The “Correspondences” of St. Alphonsus (1744-1752)


The Redemptorist Historical Institute has published the second volume of the “Correspondences” of St. Alphonsus in the Italian language. This volume has had a long and tortuous editorial history.

According to the initial project, the new edition of the letters of St. Alphonsus, with the relative answers of the interlocutors, provides for ten volumes. The deceased Fr. Giuseppe Orlandi (1935-2013), manager and curator of this work, had begun work at the beginning of the nineties of the last century, publishing the first volume in 2004. When the fatal disease hit him in 2013, the current volume was in advanced preparation. Some members of the Historical Institute, after the death of Fr. Orlandi, have finished this work respecting the chosen methodology, dedicating this posthumous volume to it.

The present text has a capillary importance for the history of our Redemptorist Institute. The letters reported here cover the period ranging from the election of Saint Alphonsus to the Superior General of the Institute (1744), to the Pontifical approval (1749) and reconstruct the epistolary path for the request of royal approval attempted at the Bourbon court of the Kingdom of Naples (1747).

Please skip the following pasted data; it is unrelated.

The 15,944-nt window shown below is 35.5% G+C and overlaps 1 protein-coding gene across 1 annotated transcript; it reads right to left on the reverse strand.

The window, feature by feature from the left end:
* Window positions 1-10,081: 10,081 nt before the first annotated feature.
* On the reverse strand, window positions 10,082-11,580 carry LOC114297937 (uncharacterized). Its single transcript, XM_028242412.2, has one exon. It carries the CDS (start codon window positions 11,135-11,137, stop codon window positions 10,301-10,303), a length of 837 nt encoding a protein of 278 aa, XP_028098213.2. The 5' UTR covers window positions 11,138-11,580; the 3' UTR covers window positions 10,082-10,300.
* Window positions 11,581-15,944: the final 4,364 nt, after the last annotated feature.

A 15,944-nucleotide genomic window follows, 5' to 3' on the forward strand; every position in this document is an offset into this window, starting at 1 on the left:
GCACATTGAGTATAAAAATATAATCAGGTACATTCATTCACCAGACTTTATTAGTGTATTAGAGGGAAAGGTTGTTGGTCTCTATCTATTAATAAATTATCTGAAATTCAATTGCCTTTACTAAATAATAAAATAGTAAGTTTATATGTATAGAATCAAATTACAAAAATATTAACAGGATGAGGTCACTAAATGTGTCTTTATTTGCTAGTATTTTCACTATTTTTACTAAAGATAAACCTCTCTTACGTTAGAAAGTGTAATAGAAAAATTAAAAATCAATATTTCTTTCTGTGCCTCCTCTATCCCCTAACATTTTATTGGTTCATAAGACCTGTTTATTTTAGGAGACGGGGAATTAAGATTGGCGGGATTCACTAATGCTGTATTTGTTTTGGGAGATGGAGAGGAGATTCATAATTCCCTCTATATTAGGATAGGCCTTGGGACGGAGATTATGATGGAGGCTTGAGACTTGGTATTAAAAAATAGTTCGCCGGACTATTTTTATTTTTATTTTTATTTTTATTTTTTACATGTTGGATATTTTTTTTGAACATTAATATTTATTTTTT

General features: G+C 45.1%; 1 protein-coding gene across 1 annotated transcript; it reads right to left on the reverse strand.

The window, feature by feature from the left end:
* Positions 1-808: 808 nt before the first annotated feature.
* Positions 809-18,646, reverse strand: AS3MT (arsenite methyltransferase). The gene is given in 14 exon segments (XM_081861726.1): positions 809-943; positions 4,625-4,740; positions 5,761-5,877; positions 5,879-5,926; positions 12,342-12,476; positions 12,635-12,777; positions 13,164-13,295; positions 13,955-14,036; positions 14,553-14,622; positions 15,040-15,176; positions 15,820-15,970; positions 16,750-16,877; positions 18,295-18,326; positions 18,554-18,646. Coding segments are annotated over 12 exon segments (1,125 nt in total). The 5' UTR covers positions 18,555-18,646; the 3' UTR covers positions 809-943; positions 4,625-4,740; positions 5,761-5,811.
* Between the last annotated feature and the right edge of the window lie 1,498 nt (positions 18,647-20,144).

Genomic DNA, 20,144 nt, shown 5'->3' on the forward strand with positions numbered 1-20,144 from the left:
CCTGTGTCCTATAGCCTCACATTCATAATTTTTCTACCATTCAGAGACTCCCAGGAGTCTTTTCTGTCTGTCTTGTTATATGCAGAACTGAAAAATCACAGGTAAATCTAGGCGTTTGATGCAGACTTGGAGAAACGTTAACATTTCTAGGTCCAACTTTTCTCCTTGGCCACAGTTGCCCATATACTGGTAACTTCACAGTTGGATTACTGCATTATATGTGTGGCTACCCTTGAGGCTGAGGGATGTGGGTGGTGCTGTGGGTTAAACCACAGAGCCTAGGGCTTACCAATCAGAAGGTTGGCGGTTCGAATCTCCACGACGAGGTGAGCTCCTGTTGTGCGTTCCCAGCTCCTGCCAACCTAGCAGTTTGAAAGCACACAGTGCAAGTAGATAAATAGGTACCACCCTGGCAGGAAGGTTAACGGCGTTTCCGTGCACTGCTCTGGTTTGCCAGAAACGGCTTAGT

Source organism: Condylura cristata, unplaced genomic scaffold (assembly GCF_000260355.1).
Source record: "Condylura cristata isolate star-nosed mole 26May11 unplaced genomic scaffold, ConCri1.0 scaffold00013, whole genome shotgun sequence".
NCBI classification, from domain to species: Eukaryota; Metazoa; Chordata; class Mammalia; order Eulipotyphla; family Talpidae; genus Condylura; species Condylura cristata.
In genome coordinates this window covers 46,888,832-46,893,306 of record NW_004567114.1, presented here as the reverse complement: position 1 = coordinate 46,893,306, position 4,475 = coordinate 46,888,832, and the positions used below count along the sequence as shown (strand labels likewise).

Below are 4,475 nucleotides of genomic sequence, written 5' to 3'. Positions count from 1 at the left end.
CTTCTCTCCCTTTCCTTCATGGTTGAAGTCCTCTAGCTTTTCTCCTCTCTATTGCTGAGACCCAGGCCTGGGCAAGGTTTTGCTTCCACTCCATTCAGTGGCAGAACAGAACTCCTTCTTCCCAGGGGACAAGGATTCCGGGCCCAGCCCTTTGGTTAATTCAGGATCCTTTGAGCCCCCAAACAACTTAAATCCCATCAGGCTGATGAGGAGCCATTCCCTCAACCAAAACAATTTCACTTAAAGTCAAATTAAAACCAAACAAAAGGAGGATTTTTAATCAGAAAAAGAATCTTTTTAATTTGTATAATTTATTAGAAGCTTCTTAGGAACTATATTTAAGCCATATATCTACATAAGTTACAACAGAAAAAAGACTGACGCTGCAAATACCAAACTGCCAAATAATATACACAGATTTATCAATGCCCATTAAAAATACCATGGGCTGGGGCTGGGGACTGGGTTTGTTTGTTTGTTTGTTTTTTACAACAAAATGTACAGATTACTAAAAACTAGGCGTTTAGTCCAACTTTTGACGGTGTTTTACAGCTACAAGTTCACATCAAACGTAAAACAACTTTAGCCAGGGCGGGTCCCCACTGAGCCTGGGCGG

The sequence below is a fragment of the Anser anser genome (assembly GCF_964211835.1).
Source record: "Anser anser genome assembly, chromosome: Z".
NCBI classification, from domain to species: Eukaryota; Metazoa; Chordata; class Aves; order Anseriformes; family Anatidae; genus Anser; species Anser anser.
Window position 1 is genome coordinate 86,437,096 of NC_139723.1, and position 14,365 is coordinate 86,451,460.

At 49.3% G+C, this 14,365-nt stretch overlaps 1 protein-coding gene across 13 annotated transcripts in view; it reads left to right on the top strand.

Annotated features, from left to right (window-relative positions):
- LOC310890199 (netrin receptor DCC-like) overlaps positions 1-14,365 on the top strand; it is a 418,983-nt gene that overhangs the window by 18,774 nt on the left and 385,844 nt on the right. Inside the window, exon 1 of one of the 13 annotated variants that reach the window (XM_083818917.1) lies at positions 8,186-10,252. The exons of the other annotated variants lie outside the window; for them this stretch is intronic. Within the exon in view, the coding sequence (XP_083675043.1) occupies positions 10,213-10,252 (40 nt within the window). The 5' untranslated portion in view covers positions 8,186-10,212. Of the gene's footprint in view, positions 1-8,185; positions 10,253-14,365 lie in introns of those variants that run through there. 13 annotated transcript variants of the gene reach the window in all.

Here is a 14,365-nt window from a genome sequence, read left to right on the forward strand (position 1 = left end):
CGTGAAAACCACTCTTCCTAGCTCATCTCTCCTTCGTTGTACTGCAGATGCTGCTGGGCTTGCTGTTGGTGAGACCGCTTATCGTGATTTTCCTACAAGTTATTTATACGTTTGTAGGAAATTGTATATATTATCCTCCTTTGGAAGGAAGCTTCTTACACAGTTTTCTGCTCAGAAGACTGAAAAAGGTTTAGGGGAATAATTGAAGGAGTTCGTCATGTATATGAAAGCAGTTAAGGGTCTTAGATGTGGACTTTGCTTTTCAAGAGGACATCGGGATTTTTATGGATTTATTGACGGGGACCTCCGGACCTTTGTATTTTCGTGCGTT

At the same time, it is possible to follow the history of the new foundations that were born in these years: Pagani (1742), Deliceto (1744), Materdomini (1746).

A further fact that can be grasped by the reading of these letters is the vitality of the Congregation. We are faced with a small number of Redemptorists, yet in addition to being totally immersed in the missionary apostolate, they begin to structure the internal life with the birth of the novitiate and the studentate. It is possible to follow the movement of the places of the formation houses between Ciorani, Deliceto and Pagani, as well as the numerical growth of the members of the new religious family. Also from the reading of this correspondence, we know that between 1750 and 1752 our confreres preached 117 popular missions, in addition to the renewal of spirit and 25 courses of spiritual exercises. The wealth of this volume is given by the 138 letters written by St. Alphonsus, from the 165 letters received by Alphonsus, for a total of 303 letters.

We hope that the reading of these letters by the young generations of Redemptorists can help them appreciate their roots.

Alfonso V. Amarante